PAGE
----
We acknowledge the importance of intersectionality and the need for disaggregated data to inform the design and delivery of our internal programming, as we know experiences of those subjected to harassment and discrimination cannot be easily categorized under one group, and that many factors may be at play. Aligned with the GBA Plus approach, an intersectional lens must be applied to our data collection efforts. To that end, we recently completed a 5 week promotional campaign that encouraged employees to revisit the definitions of the employment equity groups and to consider whether they would like to self-identify. We plan to launch, in collaboration with employee networks, a larger and more focused campaign once the new definitions are released by the Treasury Board Secretariat.

We were pleased to report that ISC is fully compliant with the new Workplace Violence and Harassment Prevention Regulations under Part II of the Canada Labour Code. Following consultations with union representatives, our policy was shared with all employees in early January and tools were made available to support employees and managers to understand their rights and duties. Through significant engagement of employees and managers across the department, we completed branch-level workplace assessments to identify the risks, highlight areas where additional prevention measures could be applied and to reinforce existing best practices.

Challenges and barriers

Acknowledging our past and present

We recognize that the voices of Indigenous employees must be heard and demonstrably valued in order for our department to break through the legacy of the past and rebuild trust and credibility. As our department is co-leading national dialogues on anti-Indigenous racism in healthcare with CIRNAC and Health Canada, as well as playing a role in other areas such as policing, our department must exemplify an environment that is safe and racism-free.

Moreover, we also recognize there is work to be done to address inequities as they relate to Black and other racialized employees, as well as any underrepresented communities, and we will continue our work to engage our departmental champions to advocate, support and advance employee initiatives and co-develop solutions that meet the needs of employees. For example, as we develop our next departmental workplace well-being and mental health strategy to be launched in the fall of 2021, we will ensure that respect for diversity and inclusion is reflected as key elements to mental wellness in the workplace.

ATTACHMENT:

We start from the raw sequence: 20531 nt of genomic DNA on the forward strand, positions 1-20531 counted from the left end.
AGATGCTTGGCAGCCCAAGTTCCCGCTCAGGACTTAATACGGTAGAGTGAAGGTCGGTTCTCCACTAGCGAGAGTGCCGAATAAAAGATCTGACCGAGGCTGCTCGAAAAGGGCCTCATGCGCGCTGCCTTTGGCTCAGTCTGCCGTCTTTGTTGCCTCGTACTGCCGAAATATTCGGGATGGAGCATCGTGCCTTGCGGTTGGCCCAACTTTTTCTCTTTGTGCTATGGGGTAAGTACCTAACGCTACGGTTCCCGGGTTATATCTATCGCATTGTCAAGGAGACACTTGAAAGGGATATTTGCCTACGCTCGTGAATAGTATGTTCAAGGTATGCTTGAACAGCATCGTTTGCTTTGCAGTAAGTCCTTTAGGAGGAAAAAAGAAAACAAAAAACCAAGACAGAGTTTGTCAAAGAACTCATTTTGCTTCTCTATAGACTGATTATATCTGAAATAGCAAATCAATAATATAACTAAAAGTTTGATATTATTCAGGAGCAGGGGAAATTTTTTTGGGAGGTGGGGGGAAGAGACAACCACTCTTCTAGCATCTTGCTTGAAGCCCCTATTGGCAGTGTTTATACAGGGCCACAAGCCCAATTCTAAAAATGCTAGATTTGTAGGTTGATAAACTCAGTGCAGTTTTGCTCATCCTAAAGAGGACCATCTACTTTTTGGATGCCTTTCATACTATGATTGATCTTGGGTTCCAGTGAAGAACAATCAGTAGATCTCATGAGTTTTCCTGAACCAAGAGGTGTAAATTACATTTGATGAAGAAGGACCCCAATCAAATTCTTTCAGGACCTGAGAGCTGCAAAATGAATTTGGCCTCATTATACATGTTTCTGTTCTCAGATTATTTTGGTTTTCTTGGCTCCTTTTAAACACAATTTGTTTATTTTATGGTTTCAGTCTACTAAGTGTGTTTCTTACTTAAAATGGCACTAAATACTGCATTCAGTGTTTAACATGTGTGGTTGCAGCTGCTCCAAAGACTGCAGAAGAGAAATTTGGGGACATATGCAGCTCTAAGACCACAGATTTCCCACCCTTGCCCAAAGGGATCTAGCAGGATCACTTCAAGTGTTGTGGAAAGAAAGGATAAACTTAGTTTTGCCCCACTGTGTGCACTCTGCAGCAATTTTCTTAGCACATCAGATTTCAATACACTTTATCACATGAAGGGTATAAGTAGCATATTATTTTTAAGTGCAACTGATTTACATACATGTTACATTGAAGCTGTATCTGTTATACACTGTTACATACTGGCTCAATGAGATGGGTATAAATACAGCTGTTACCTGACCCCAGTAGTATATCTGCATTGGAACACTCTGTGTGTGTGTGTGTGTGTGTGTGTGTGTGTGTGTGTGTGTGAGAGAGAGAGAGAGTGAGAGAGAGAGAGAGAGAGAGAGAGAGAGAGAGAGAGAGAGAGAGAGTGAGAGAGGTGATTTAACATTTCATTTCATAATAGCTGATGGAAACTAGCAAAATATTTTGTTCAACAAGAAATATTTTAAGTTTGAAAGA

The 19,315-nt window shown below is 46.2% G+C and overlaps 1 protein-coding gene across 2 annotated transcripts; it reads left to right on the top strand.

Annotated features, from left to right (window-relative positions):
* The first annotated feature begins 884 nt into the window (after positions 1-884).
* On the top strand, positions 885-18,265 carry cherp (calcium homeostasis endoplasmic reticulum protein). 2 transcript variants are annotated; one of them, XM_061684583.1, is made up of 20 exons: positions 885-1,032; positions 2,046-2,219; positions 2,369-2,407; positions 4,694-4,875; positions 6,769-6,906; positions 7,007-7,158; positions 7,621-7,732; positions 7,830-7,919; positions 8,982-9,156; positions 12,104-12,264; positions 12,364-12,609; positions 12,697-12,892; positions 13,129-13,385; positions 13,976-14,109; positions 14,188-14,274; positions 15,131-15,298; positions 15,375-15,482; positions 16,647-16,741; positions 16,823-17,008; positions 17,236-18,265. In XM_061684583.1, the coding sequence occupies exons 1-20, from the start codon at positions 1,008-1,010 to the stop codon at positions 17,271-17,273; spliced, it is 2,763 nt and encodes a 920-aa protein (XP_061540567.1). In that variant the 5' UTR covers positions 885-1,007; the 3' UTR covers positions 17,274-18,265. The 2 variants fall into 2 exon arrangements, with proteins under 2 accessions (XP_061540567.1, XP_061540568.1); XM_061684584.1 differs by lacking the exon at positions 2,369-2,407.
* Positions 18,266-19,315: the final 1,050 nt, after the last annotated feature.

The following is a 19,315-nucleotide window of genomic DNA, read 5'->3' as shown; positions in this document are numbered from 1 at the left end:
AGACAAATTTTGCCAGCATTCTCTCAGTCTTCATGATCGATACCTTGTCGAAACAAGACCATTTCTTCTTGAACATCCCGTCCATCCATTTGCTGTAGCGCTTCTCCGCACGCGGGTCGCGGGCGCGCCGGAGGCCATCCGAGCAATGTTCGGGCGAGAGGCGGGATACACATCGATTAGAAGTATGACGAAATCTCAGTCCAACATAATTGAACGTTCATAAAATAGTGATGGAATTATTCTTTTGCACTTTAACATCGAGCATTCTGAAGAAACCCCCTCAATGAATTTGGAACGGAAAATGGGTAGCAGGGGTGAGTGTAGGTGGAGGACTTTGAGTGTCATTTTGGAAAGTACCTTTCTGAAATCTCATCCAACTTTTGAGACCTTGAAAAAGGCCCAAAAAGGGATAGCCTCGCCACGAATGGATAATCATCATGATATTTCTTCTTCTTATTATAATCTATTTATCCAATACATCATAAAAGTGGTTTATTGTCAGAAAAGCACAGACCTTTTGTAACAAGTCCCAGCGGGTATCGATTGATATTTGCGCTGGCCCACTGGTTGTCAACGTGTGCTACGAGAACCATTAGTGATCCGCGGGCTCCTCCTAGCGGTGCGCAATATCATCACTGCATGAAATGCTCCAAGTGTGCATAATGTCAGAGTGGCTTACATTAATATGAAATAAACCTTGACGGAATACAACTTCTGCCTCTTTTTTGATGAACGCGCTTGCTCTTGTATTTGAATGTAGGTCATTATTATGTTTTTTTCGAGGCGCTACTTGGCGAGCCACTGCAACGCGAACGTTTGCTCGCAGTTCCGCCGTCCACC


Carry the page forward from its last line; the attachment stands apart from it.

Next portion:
Data limitation

As a new department, formed by the dissolution of Indigenous and Northern Affairs Canada, there are areas of improvement in our data collection efforts. We will look to leverage our existing datasets to inform our decisions and explore new opportunities to improve data collection efforts in consultation with our employee networks.

We also recognize that there are diverse individuals who are not adequately captured in the current results due to limited categories for self-identification or for fear of reprisal, and it is imperative that we address the risk posed to those that are not represented within the existing data, as well as remain committed to identifying and developing other data sources to capture information as it relates to these groups to inform our approaches.

Dynamic and evolving climate

Recent events surrounding anti-Indigenous, anti-Black and anti-Asian racism in Canada have sparked an unprecedented need for change, and our institutions must be able to quickly pivot and respond to these societal shifts and not become indifferent to the status quo. We know racism respects no boundaries and that our workplace is not immune, and as such we look forward to continuing the conversation with our employees, and providing them with the resources they need to feel respected and supported. We know that racism can take many forms and can be explicit or implicit and that we must better equip employees and managers to handle these instances by leveraging and promoting CSPS’s Anti-Racism training series and grassroots initiatives like the Middle Managers Network’s Safe Space discussion on Diversity and Inclusion.

Employee response

Employee networks

We believe strong and vibrant public service communities play a key role in advancing our mandate and the call to action. Our department has a diverse range of employee networks (refer to Annex B) that are led by passionate and dedicated executive champions. As our organization continues to mature, we expect to adapt our champion and employee network structures to better respond to the needs of our employees.

Task force

Our approach to advancing the call to action is unique and grounded in the realities and structures of our department in order to pave the way forward for an organization that truly embraces and values a culture of diversity and inclusion, equity and anti-racism and that is centered around the voices and informed by those with lived experiences. We must also recognize the vast geographic footprint we have across Canada, and the decentralized models, employee networks, and systems we already have in place.

As such, we recently created an inter-network, cross-functional task force to provide direct support and advice to us in identifying, dismantling and preventing barriers by reviewing new and existing programs, policies, and services, as well as developing and implementing accessible diversity and inclusion, equity and anti-racism initiatives to support culture change, and to address individual, institutional and systemic racism and other forms of discrimination in the workplace by way of an intersectional approach.

Indigenous Employee Secretariat

The Indigenous Employee Secretariat was created to demonstrate our ongoing commitment to reconciliation. This secretariat supports First Nations, Inuit, and Métis employees of our department and CIRNAC and the work of Indigenous employee groups that can be found throughout the department. In addition, it serves as a one-stop shop where employees can inquire about various Indigenous related programs (refer to Annex A), initiatives and events.